About fifteen years ago, a venture capitalist told me "I only ask myself three questions before I invest: "Do I want to be in this business?" With this team? At this time?"
Those phrases have stayed with me, and I've shared them with countless entrepreneurs over the years. Notice what isn't said: anything about the product or service.
That should tell you that it's never about the product or service, but about the kind of business that can be created around it. Good businesses are often created around mediocre products. Microsoft, for example, never has the best product but has an incredibly profitable business.
And some products, while they may be good ideas, will never result in an investable business. We had one woman in our entrepreneurship class who had designed a circular planter for gardens. It was designed to fit around trees. By running the numbers, we realized that while her idea and design were good, her market was limited and she might not be able to support herself continuously (much less pay back an investor) with this particular product.
Other things that make a bad business include too many regulatory hurdles, illegalities, and inability to secure patents, licenses, or materials.
Okay, I like the potential for this business, but are these the people to get it done? This is probably the most important question an investor asks himself. Sometimes a team is too inexperienced, lacks domain expertise, or isn't fully committed.
I see entrepreneurs every day who are trying to do it all themselves. They don't have a team, and they think it's because they don't have money. Quite the opposite; they don't have funding because, among other things, they don't have a team. A single founder is a bad bet: certainly she is weak in some aspects of running the business, and there's no one else with different strengths. In addition, a one-man team doesn't pass the "bus test": if the founder got hit by a bus, could the business continue?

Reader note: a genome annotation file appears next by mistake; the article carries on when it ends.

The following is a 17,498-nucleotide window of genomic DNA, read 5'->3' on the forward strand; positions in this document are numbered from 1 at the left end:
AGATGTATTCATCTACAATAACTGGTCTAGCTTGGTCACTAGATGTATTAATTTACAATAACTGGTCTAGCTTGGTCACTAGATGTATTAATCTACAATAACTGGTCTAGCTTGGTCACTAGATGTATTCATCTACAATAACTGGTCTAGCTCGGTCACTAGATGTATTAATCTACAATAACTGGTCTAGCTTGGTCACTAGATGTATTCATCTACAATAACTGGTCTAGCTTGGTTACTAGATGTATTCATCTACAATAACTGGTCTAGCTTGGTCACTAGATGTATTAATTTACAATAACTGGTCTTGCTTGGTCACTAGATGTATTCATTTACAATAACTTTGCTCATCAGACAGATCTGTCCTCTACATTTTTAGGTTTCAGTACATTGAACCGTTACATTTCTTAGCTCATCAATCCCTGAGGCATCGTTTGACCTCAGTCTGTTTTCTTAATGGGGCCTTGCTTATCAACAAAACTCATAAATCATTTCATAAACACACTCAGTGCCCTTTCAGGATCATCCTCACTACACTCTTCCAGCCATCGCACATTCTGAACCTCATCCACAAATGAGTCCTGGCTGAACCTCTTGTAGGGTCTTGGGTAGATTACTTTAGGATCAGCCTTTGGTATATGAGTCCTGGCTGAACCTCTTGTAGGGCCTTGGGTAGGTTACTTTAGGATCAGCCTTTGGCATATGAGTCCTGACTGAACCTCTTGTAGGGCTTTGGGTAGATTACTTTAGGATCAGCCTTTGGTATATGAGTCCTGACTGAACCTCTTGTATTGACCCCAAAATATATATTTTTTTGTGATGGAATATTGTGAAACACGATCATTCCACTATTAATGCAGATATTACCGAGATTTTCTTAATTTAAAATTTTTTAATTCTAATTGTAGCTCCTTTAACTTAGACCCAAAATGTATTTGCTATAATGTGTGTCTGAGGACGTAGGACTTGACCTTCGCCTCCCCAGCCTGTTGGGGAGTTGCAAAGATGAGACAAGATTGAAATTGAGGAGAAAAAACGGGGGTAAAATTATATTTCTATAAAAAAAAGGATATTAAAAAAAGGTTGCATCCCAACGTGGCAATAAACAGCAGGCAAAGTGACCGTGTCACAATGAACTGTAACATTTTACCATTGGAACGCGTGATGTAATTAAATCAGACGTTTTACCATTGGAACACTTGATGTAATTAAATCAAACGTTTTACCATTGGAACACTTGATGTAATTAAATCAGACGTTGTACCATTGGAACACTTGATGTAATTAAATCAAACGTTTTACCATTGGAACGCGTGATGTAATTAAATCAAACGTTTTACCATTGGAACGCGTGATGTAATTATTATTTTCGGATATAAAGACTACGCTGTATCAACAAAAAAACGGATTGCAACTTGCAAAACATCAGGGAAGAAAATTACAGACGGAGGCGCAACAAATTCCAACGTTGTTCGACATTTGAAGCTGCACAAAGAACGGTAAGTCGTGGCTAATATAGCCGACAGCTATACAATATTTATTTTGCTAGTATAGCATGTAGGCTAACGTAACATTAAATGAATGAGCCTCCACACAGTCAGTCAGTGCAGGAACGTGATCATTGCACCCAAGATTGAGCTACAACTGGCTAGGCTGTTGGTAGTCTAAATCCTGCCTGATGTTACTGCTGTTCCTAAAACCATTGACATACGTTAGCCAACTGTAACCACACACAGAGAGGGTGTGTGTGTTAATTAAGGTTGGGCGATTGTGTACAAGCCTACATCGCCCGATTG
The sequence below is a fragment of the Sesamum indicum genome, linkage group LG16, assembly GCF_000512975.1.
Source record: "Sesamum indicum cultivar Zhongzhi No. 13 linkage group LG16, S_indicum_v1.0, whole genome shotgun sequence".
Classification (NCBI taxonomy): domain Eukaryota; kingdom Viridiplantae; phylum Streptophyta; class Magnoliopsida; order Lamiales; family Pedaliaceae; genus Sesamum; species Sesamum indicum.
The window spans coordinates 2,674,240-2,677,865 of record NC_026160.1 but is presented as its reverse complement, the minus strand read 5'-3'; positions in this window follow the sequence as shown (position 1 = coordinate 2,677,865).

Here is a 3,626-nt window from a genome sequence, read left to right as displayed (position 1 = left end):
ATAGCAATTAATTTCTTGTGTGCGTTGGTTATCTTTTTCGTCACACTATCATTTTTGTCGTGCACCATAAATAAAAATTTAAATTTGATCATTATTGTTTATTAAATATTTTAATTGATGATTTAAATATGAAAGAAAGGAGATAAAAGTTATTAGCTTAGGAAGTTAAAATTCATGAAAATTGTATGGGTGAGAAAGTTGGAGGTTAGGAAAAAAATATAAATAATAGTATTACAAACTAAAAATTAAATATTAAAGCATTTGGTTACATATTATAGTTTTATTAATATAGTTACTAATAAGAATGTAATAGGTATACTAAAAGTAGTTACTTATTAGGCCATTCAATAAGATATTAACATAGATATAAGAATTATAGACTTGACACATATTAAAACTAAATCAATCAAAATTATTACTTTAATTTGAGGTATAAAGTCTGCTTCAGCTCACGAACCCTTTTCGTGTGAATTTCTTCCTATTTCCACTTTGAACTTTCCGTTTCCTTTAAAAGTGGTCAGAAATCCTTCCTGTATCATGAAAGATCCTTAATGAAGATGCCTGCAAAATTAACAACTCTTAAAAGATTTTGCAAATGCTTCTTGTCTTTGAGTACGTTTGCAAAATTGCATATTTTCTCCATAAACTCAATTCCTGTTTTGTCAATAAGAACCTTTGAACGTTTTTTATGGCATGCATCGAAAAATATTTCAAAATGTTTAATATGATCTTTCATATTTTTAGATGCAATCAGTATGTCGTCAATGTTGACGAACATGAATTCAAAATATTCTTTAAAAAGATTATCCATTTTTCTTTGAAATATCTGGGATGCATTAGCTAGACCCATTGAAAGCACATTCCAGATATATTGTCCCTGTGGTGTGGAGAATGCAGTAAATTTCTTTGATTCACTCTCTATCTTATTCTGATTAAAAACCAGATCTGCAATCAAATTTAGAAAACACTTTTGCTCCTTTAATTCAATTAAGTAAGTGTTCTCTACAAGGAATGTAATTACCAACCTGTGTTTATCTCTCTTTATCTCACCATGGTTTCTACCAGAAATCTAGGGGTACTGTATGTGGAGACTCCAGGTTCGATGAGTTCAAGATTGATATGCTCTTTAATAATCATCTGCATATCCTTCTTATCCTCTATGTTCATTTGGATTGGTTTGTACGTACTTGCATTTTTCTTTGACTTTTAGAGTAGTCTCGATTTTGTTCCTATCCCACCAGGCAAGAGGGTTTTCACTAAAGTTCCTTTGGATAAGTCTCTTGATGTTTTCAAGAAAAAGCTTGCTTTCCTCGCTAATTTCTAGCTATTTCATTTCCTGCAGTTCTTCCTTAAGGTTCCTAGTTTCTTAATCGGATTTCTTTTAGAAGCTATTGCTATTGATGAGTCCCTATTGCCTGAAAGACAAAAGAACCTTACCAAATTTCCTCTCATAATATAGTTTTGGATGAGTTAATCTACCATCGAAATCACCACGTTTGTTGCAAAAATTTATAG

The best entrepreneurs generate so much enthusiasm for their ideas that other people jump on just for the experience or for shares in the company. If they won't, they're probably not the right people to work in a startup. People in a startup are not in it for the money in the short term. And the founder can't raise money just to pay himself a salary.
Is this the first company in the space (bad because you will have to educate the market and that's expensive) or the 50th (bad because the space is over-saturated?)
In markets, timing is everything. Too early and you have to ride the hype cycle up and down before you can get decent traction. Too late and there's not enough market left to capture.
Think about that when you're trying to build a business. Are you attractive enough as a business opportunity, with a strong team, coming to market at the right time? If you are, you will get funded.
[Image: Flickr user Vlastimil Koutecký]